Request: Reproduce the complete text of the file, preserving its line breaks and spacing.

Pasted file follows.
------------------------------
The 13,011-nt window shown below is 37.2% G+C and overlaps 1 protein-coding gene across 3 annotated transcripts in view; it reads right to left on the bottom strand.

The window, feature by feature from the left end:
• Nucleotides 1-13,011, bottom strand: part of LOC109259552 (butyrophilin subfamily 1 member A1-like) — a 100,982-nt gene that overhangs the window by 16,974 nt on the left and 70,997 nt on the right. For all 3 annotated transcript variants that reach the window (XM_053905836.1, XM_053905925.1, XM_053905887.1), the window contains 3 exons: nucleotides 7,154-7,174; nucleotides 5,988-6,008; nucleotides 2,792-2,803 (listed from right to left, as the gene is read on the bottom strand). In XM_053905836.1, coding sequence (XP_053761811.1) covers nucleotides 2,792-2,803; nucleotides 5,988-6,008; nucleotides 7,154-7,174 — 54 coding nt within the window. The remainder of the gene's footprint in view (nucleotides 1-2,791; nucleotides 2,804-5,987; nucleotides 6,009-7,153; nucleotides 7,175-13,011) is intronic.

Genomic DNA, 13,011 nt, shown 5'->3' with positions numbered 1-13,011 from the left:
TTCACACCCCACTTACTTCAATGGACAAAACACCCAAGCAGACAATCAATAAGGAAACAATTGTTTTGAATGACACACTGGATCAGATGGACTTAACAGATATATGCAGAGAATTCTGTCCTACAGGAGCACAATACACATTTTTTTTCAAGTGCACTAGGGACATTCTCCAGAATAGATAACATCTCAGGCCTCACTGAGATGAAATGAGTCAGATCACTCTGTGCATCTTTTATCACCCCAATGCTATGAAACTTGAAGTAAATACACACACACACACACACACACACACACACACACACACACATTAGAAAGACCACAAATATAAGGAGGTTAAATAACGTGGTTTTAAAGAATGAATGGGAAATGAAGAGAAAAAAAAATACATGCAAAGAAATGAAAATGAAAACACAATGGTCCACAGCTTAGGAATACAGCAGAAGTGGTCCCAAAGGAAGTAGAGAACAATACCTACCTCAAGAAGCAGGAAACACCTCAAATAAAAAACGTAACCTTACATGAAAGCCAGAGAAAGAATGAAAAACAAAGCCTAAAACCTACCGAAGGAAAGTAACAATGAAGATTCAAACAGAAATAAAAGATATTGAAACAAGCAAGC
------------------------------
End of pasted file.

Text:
The 13,011-nt window shown below is 37.2% G+C and overlaps 1 protein-coding gene across 3 annotated transcripts in view; it reads right to left on the bottom strand.

The window, feature by feature from the left end:
• Nucleotides 1-13,011, bottom strand: part of LOC109259552 (butyrophilin subfamily 1 member A1-like) — a 100,982-nt gene that overhangs the window by 16,974 nt on the left and 70,997 nt on the right. For all 3 annotated transcript variants that reach the window (XM_053905836.1, XM_053905925.1, XM_053905887.1), the window contains 3 exons: nucleotides 7,154-7,174; nucleotides 5,988-6,008; nucleotides 2,792-2,803 (listed from right to left, as the gene is read on the bottom strand). In XM_053905836.1, coding sequence (XP_053761811.1) covers nucleotides 2,792-2,803; nucleotides 5,988-6,008; nucleotides 7,154-7,174 — 54 coding nt within the window. The remainder of the gene's footprint in view (nucleotides 1-2,791; nucleotides 2,804-5,987; nucleotides 6,009-7,153; nucleotides 7,175-13,011) is intronic.

Genomic DNA, 13,011 nt, shown 5'->3' with positions numbered 1-13,011 from the left:
TTCACACCCCACTTACTTCAATGGACAAAACACCCAAGCAGACAATCAATAAGGAAACAATTGTTTTGAATGACACACTGGATCAGATGGACTTAACAGATATATGCAGAGAATTCTGTCCTACAGGAGCACAATACACATTTTTTTTCAAGTGCACTAGGGACATTCTCCAGAATAGATAACATCTCAGGCCTCACTGAGATGAAATGAGTCAGATCACTCTGTGCATCTTTTATCACCCCAATGCTATGAAACTTGAAGTAAATACACACACACACACACACACACACACACACACACACACACATTAGAAAGACCACAAATATAAGGAGGTTAAATAACGTGGTTTTAAAGAATGAATGGGAAATGAAGAGAAAAAAAAATACATGCAAAGAAATGAAAATGAAAACACAATGGTCCACAGCTTAGGAATACAGCAGAAGTGGTCCCAAAGGAAGTAGAGAACAATACCTACCTCAAGAAGCAGGAAACACCTCAAATAAAAAACGTAACCTTACATGAAAGCCAGAGAAAGAATGAAAAACAAAGCCTAAAACCTACCGAAGGAAAGTAACAATGAAGATTCAAACAGAAATAAAAGATATTGAAACAAGCAAGC